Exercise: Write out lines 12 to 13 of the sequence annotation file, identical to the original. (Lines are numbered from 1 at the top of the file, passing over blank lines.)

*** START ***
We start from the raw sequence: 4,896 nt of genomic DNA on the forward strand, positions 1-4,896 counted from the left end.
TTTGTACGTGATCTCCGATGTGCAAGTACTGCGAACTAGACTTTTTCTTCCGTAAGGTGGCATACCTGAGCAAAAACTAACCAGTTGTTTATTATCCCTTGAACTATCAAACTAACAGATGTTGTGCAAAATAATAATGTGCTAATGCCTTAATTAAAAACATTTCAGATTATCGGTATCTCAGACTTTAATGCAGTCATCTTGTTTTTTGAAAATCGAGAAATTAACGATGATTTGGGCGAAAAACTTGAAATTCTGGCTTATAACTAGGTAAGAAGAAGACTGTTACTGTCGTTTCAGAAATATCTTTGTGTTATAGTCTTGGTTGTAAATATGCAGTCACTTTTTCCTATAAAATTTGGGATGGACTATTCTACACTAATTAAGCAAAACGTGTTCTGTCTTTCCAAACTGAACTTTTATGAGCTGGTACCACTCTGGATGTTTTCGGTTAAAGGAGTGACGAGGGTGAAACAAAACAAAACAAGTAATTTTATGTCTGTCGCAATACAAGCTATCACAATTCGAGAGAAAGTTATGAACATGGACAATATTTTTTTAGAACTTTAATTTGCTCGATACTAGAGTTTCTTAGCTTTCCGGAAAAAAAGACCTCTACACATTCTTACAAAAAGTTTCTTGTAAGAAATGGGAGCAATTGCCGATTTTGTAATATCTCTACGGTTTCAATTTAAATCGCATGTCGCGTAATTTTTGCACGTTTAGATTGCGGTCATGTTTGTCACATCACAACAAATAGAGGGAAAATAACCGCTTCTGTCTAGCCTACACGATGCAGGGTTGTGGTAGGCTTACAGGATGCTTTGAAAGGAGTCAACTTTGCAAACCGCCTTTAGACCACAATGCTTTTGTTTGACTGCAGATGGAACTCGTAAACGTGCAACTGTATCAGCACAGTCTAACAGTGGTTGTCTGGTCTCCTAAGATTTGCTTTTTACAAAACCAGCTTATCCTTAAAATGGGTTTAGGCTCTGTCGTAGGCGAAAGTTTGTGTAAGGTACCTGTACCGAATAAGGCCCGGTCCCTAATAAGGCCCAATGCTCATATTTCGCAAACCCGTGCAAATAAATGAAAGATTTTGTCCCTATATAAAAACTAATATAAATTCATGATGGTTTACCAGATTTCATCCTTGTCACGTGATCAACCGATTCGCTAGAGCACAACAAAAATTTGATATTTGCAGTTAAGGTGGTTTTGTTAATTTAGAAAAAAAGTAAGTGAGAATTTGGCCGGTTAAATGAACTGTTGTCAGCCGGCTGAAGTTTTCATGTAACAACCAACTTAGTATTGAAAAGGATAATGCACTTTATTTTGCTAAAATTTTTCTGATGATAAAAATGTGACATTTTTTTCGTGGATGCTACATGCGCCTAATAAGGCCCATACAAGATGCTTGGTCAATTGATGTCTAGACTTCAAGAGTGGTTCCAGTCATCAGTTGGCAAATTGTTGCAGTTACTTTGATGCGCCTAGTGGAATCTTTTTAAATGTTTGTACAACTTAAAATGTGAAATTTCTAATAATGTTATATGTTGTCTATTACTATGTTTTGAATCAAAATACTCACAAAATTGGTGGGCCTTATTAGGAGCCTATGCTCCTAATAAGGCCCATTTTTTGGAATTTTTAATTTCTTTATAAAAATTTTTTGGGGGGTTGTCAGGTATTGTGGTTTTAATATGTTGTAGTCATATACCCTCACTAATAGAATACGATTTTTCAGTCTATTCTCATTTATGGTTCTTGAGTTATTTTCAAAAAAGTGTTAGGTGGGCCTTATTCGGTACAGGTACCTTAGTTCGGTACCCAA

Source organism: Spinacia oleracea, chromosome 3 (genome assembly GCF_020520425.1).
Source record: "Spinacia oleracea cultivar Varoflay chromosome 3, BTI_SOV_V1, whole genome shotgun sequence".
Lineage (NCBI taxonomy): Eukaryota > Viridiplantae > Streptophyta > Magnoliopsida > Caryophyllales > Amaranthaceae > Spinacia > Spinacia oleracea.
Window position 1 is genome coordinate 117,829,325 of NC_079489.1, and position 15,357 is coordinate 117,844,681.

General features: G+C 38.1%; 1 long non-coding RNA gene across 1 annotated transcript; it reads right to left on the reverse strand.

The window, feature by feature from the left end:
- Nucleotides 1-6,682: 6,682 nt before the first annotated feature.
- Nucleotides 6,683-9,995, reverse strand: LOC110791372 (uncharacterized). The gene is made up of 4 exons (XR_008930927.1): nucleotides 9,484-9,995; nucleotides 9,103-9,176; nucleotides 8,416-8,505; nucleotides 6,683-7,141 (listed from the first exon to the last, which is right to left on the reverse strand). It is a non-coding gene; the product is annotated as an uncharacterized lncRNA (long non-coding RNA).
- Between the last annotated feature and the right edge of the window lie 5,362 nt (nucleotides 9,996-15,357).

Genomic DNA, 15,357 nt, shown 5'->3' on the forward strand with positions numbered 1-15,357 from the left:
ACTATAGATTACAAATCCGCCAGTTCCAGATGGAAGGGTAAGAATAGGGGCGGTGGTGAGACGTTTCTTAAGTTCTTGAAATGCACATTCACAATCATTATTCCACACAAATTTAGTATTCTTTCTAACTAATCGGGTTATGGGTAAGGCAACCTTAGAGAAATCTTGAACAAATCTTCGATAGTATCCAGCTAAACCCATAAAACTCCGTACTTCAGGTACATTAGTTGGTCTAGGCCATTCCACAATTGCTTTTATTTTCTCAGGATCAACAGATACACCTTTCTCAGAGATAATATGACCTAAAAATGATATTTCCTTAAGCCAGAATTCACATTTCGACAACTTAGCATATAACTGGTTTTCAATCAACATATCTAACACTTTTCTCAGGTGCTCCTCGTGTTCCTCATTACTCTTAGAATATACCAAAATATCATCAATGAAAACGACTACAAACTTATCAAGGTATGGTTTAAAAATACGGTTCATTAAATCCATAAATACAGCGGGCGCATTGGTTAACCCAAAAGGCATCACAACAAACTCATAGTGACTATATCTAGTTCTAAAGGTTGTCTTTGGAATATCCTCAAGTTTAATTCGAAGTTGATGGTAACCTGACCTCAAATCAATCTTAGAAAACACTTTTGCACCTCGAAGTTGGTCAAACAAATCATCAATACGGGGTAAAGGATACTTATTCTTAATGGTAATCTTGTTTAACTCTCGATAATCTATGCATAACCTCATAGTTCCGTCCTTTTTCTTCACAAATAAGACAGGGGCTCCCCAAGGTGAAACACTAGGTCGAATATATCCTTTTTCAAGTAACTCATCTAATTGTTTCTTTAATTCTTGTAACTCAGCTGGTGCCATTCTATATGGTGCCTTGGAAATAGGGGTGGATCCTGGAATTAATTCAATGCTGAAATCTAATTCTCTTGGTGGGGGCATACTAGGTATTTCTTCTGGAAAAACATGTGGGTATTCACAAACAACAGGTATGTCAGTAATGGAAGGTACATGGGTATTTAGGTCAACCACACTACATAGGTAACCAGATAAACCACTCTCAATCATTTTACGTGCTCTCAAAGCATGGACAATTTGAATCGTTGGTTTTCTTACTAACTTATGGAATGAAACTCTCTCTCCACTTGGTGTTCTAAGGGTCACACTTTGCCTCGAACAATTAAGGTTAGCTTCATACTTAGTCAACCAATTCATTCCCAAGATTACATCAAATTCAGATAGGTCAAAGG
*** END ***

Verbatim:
Genomic DNA, 15,357 nt, shown 5'->3' on the forward strand with positions numbered 1-15,357 from the left:
ACTATAGATTACAAATCCGCCAGTTCCAGATGGAAGGGTAAGAATAGGGGCGGTGGTGAGACGTTTCTTAAGTTCTTGAAATGCACATTCACAATCATTATTCCACACAAATTTAGTATTCTTTCTAACTAATCGGGTTATGGGTAAGGCAACCTTAGAGAAATCTTGAACAAATCTTCGATAGTATCCAGCTAAACCCATAAAACTCCGTACTTCAGGTACATTAGTTGGTCTAGGCCATTCCACAATTGCTTTTATTTTCTCAGGATCAACAGATACACCTTTCTCAGAGATAATATGACCTAAAAATGATATTTCCTTAAGCCAGAATTCACATTTCGACAACTTAGCATATAACTGGTTTTCAATCAACATATCTAACACTTTTCTCAGGTGCTCCTCGTGTTCCTCATTACTCTTAGAATATACCAAAATATCATCAATGAAAACGACTACAAACTTATCAAGGTATGGTTTAAAAATACGGTTCATTAAATCCATAAATACAGCGGGCGCATTGGTTAACCCAAAAGGCATCACAACAAACTCATAGTGACTATATCTAGTTCTAAAGGTTGTCTTTGGAATATCCTCAAGTTTAATTCGAAGTTGATGGTAACCTGACCTCAAATCAATCTTAGAAAACACTTTTGCACCTCGAAGTTGGTCAAACAAATCATCAATACGGGGTAAAGGATACTTATTCTTAATGGTAATCTTGTTTAACTCTCGATAATCTATGCATAACCTCATAGTTCCGTCCTTTTTCTTCACAAATAAGACAGGGGCTCCCCAAGGTGAAACACTAGGTCGAATATATCCTTTTTCAAGTAACTCATCTAATTGTTTCTTTAATTCTTGTAACTCAGCTGGTGCCATTCTATATGGTGCCTTGGAAATAGGGGTGGATCCTGGAATTAATTCAATGCTGAAATCTAATTCTCTTGGTGGGGGCATACTAGGTATTTCTTCTGGAAAAACATGTGGGTATTCACAAACAACAGGTATGTCAGTAATGGAAGGTACATGGGTATTTAGGTCAACCACACTACATAGGTAACCAGATAAACCACTCTCAATCATTTTACGTGCTCTCAAAGCATGGACAATTTGAATCGTTGGTTTTCTTACTAACTTATGGAATGAAACTCTCTCTCCACTTGGTGTTCTAAGGGTCACACTTTGCCTCGAACAATTAAGGTTAGCTTCATACTTAGTCAACCAATTCATTCCCAAGATTACATCAAATTCAGATAGGTCAAAGG